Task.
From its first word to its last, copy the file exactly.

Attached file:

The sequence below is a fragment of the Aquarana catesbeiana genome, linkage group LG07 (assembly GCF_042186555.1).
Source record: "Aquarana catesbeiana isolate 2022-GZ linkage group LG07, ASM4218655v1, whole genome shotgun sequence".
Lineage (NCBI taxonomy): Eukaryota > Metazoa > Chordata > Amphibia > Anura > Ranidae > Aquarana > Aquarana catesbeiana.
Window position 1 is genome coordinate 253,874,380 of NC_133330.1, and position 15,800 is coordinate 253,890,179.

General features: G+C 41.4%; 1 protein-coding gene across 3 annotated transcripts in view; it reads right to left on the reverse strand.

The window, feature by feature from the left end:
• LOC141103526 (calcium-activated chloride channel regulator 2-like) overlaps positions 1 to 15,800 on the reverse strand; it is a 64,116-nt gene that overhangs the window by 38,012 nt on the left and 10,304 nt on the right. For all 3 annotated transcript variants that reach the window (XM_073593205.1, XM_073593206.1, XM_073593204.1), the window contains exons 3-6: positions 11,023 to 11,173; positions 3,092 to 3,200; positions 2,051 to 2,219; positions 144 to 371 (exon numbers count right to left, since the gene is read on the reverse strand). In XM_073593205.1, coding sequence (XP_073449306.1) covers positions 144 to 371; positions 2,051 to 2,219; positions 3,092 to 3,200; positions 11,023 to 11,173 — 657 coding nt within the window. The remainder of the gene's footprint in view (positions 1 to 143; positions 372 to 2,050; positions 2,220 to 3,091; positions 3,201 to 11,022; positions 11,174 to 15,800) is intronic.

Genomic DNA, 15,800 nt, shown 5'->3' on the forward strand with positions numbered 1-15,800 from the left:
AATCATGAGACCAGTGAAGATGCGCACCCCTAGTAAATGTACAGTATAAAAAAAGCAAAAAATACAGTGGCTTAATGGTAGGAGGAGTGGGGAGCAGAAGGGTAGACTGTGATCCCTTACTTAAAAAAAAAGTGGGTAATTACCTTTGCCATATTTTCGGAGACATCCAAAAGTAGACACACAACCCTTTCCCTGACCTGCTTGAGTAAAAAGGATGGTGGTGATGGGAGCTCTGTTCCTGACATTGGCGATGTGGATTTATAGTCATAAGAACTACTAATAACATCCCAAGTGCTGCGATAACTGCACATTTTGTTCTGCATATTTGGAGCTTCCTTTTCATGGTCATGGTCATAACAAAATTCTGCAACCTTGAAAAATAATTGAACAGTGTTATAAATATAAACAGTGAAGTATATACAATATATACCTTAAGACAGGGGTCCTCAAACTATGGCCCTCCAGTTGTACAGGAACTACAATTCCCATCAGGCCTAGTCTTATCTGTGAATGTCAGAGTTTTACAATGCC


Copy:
The sequence below is a fragment of the Aquarana catesbeiana genome, linkage group LG07 (assembly GCF_042186555.1).
Source record: "Aquarana catesbeiana isolate 2022-GZ linkage group LG07, ASM4218655v1, whole genome shotgun sequence".
Lineage (NCBI taxonomy): Eukaryota > Metazoa > Chordata > Amphibia > Anura > Ranidae > Aquarana > Aquarana catesbeiana.
Window position 1 is genome coordinate 253,874,380 of NC_133330.1, and position 15,800 is coordinate 253,890,179.

General features: G+C 41.4%; 1 protein-coding gene across 3 annotated transcripts in view; it reads right to left on the reverse strand.

The window, feature by feature from the left end:
• LOC141103526 (calcium-activated chloride channel regulator 2-like) overlaps positions 1 to 15,800 on the reverse strand; it is a 64,116-nt gene that overhangs the window by 38,012 nt on the left and 10,304 nt on the right. For all 3 annotated transcript variants that reach the window (XM_073593205.1, XM_073593206.1, XM_073593204.1), the window contains exons 3-6: positions 11,023 to 11,173; positions 3,092 to 3,200; positions 2,051 to 2,219; positions 144 to 371 (exon numbers count right to left, since the gene is read on the reverse strand). In XM_073593205.1, coding sequence (XP_073449306.1) covers positions 144 to 371; positions 2,051 to 2,219; positions 3,092 to 3,200; positions 11,023 to 11,173 — 657 coding nt within the window. The remainder of the gene's footprint in view (positions 1 to 143; positions 372 to 2,050; positions 2,220 to 3,091; positions 3,201 to 11,022; positions 11,174 to 15,800) is intronic.

Genomic DNA, 15,800 nt, shown 5'->3' on the forward strand with positions numbered 1-15,800 from the left:
AATCATGAGACCAGTGAAGATGCGCACCCCTAGTAAATGTACAGTATAAAAAAAGCAAAAAATACAGTGGCTTAATGGTAGGAGGAGTGGGGAGCAGAAGGGTAGACTGTGATCCCTTACTTAAAAAAAAAGTGGGTAATTACCTTTGCCATATTTTCGGAGACATCCAAAAGTAGACACACAACCCTTTCCCTGACCTGCTTGAGTAAAAAGGATGGTGGTGATGGGAGCTCTGTTCCTGACATTGGCGATGTGGATTTATAGTCATAAGAACTACTAATAACATCCCAAGTGCTGCGATAACTGCACATTTTGTTCTGCATATTTGGAGCTTCCTTTTCATGGTCATGGTCATAACAAAATTCTGCAACCTTGAAAAATAATTGAACAGTGTTATAAATATAAACAGTGAAGTATATACAATATATACCTTAAGACAGGGGTCCTCAAACTATGGCCCTCCAGTTGTACAGGAACTACAATTCCCATCAGGCCTAGTCTTATCTGTGAATGTCAGAGTTTTACAATGCC